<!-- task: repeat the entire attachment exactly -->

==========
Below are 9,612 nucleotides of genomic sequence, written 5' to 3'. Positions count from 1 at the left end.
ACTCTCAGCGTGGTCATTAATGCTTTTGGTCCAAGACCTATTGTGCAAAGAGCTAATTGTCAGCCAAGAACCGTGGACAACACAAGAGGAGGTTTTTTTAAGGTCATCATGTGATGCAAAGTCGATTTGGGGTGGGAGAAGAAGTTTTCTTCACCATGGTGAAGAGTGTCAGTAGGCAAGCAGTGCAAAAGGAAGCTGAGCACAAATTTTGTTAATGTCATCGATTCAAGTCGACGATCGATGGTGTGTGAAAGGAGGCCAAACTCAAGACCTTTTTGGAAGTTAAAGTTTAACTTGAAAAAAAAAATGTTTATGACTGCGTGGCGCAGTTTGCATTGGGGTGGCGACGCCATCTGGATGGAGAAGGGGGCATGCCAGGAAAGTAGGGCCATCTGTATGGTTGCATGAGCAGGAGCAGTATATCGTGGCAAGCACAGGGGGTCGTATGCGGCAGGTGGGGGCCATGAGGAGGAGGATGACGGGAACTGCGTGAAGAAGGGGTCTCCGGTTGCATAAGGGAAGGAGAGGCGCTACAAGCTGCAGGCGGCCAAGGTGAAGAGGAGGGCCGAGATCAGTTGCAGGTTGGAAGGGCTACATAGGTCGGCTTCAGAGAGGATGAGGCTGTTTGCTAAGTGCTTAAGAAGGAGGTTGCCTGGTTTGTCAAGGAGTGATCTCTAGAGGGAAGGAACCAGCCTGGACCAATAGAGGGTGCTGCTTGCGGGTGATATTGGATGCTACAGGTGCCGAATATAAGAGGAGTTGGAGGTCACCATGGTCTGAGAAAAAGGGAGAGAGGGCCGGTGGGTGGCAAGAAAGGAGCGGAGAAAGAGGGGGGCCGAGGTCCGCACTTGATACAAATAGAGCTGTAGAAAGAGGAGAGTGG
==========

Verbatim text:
Below are 9,612 nucleotides of genomic sequence, written 5' to 3'. Positions count from 1 at the left end.
ACTCTCAGCGTGGTCATTAATGCTTTTGGTCCAAGACCTATTGTGCAAAGAGCTAATTGTCAGCCAAGAACCGTGGACAACACAAGAGGAGGTTTTTTTAAGGTCATCATGTGATGCAAAGTCGATTTGGGGTGGGAGAAGAAGTTTTCTTCACCATGGTGAAGAGTGTCAGTAGGCAAGCAGTGCAAAAGGAAGCTGAGCACAAATTTTGTTAATGTCATCGATTCAAGTCGACGATCGATGGTGTGTGAAAGGAGGCCAAACTCAAGACCTTTTTGGAAGTTAAAGTTTAACTTGAAAAAAAAAATGTTTATGACTGCGTGGCGCAGTTTGCATTGGGGTGGCGACGCCATCTGGATGGAGAAGGGGGCATGCCAGGAAAGTAGGGCCATCTGTATGGTTGCATGAGCAGGAGCAGTATATCGTGGCAAGCACAGGGGGTCGTATGCGGCAGGTGGGGGCCATGAGGAGGAGGATGACGGGAACTGCGTGAAGAAGGGGTCTCCGGTTGCATAAGGGAAGGAGAGGCGCTACAAGCTGCAGGCGGCCAAGGTGAAGAGGAGGGCCGAGATCAGTTGCAGGTTGGAAGGGCTACATAGGTCGGCTTCAGAGAGGATGAGGCTGTTTGCTAAGTGCTTAAGAAGGAGGTTGCCTGGTTTGTCAAGGAGTGATCTCTAGAGGGAAGGAACCAGCCTGGACCAATAGAGGGTGCTGCTTGCGGGTGATATTGGATGCTACAGGTGCCGAATATAAGAGGAGTTGGAGGTCACCATGGTCTGAGAAAAAGGGAGAGAGGGCCGGTGGGTGGCAAGAAAGGAGCGGAGAAAGAGGGGGGCCGAGGTCCGCACTTGATACAAATAGAGCTGTAGAAAGAGGAGAGTGG